Vacuum Truck Safety and Training
The operation of vacuum trucks and vacuum equipment is inherently dangerous. The operator has to deal with many different and changing circumstances, positions, and demands. They typically work in hot, dusty, cramped environments or wet, cold, slippery areas for long hours. The personal protective gear they use is cumbersome and restricts their ease of movement. A hose that gets away from the operator can inflict serious injuries on the user. Think about some of the specific hazards they must deal with.
As a vacuum hose is loaded with material its weight can increase drastically. As the hose is being loaded, the material entrained in the vacuum stream can cause the hose to move or whip suddenly similar to water hammer in a liquid piping system. The weight and sudden flexing of the hose can tax a vacuum technician and for one who is not aware or fit, this may cause injury. Whether the vacuuming medium is air or water, the technician must be aware of these issues.
Electrical shock or an electrical spark produced during the vacuuming process can also pose a grave risk to technicians. The movement of material through a vacuum hose, especially in an air vacuuming media system and the subsequent static charge it creates, can cause physical pain to the technician. Besides physical discomfort there is the hazard of volatiles in the material being vacuumed. It is especially important that the technicians know the material being vacuumed. If the material being vacuumed is a volatile substance, the technician must be certain he is using the right type of equipment for that particular application.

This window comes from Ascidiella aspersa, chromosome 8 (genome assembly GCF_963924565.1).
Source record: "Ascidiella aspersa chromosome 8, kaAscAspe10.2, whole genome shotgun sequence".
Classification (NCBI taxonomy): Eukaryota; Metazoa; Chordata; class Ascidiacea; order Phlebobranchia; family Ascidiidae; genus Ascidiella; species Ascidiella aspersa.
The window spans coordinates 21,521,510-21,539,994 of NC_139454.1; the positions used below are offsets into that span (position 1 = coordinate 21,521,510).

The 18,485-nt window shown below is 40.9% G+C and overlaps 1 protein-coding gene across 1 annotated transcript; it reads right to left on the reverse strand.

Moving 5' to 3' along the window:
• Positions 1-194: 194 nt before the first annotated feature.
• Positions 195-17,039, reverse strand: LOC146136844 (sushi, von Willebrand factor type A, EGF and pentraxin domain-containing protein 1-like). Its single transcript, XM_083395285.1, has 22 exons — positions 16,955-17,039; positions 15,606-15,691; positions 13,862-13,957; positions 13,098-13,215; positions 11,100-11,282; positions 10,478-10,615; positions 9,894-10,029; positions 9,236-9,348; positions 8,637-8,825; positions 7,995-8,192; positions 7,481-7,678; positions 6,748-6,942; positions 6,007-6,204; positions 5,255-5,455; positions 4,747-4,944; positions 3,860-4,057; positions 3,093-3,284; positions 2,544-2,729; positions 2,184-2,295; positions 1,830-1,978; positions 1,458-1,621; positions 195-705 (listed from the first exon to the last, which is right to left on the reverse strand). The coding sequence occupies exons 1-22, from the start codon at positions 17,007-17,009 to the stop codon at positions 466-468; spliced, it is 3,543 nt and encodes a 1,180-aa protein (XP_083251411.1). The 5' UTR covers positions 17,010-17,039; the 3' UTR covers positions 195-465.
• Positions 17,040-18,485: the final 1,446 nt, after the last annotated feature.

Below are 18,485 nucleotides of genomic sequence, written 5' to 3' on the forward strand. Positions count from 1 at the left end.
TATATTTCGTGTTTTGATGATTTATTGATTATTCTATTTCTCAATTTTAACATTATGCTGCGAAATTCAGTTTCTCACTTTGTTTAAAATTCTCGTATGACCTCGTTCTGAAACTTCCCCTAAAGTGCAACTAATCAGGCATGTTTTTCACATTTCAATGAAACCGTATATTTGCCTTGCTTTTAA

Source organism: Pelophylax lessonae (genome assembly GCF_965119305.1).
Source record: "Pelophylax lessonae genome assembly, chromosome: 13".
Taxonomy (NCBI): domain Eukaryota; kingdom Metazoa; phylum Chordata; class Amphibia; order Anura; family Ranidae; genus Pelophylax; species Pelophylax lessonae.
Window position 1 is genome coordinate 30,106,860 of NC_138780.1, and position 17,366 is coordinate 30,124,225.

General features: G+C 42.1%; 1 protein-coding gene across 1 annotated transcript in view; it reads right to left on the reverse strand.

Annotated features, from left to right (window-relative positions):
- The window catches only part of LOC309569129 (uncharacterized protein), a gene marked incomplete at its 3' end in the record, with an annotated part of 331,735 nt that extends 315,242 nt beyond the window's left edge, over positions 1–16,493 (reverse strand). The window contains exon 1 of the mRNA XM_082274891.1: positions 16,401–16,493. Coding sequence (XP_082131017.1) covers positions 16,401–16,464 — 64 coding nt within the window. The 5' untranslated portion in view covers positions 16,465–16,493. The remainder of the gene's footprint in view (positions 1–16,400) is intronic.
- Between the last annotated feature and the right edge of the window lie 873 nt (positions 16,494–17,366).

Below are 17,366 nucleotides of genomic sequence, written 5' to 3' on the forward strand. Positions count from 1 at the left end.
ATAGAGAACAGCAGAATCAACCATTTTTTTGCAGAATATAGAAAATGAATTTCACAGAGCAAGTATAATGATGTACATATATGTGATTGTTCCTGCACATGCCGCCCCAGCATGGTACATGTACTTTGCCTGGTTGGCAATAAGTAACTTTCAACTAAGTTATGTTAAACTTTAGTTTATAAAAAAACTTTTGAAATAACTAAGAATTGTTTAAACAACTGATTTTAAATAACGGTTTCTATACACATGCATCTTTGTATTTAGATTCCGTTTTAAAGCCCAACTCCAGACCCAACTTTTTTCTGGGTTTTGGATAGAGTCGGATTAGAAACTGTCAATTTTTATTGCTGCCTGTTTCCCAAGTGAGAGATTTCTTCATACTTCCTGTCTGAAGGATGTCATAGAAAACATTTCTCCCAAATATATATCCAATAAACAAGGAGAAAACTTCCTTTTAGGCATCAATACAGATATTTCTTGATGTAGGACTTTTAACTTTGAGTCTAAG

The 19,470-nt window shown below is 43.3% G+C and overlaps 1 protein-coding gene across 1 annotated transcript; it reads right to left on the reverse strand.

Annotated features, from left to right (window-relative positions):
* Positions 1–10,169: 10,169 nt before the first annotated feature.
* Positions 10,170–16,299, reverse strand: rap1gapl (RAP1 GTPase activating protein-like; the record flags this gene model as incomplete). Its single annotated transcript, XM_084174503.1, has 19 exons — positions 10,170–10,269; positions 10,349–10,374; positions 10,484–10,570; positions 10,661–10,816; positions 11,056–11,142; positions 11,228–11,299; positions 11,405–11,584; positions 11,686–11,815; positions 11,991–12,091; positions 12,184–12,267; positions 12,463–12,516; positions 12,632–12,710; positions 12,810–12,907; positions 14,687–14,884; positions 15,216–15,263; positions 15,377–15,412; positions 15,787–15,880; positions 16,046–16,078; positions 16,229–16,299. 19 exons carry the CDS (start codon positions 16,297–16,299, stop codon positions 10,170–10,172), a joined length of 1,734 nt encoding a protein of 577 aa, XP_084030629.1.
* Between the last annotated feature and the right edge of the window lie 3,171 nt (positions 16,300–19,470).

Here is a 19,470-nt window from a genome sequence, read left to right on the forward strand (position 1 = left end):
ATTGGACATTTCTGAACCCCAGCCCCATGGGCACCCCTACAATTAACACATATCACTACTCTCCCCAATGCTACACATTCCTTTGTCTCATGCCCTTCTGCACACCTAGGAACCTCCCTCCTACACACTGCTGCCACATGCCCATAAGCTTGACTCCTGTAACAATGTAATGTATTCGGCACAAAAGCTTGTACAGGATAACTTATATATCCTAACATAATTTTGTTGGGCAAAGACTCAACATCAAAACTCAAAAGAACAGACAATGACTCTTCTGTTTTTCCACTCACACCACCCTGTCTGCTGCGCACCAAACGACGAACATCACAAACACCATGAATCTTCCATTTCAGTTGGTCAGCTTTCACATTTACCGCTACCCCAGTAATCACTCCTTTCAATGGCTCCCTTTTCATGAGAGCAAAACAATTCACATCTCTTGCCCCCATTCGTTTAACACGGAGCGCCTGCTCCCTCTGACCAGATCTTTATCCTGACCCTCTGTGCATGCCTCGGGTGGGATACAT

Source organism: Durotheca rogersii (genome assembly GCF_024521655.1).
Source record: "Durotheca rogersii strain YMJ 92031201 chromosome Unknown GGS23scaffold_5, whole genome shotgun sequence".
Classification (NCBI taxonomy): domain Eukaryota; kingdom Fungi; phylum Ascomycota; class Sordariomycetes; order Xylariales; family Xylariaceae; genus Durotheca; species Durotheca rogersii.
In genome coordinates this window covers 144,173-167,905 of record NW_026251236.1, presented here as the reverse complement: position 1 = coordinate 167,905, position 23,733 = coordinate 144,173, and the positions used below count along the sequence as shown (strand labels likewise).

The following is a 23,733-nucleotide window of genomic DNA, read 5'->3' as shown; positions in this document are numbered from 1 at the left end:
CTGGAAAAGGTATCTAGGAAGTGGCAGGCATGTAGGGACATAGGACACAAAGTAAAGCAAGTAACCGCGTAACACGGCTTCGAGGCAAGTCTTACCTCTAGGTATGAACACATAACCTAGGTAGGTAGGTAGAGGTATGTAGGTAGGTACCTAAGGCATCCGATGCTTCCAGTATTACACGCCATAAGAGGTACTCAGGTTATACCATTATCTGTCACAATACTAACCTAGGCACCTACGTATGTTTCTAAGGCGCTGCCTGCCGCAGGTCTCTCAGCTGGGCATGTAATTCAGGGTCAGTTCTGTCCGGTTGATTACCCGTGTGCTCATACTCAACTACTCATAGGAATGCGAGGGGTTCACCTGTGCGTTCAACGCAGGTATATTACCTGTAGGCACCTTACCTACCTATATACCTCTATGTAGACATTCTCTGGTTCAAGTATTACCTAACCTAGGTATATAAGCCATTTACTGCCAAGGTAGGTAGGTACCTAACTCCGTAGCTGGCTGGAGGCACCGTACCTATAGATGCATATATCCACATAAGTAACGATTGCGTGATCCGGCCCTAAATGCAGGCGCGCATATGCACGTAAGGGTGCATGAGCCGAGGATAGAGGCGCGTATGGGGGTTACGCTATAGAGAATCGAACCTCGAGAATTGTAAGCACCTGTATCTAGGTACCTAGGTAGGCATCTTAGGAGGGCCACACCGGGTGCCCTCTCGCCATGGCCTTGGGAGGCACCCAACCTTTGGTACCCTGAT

It is therefore incumbent upon us as business owner, operators, and partners to fully train our technicians. When we think about training we may envision a hands-on session with the specific piece of equipment the technician will be operating. Of course that is essential. But have we done a good job of informing our workers about what piece of equipment is used in specific plant applications? Many times the plants we serve will specify the type of truck or system we are to bring in. However once a technician finishes their assigned job it is not uncommon for them to be asked to do another small project at the same plant. That job may be a spur of the moment decision and may not have been well thought out. Our techs may be put at risk as the equipment may not be the safest for that application. It is therefore imperative that we train our technician not only how to operate the specific types of vacuum equip but also in the selection of equipment types for various applications. This is a serious liability we all need to address.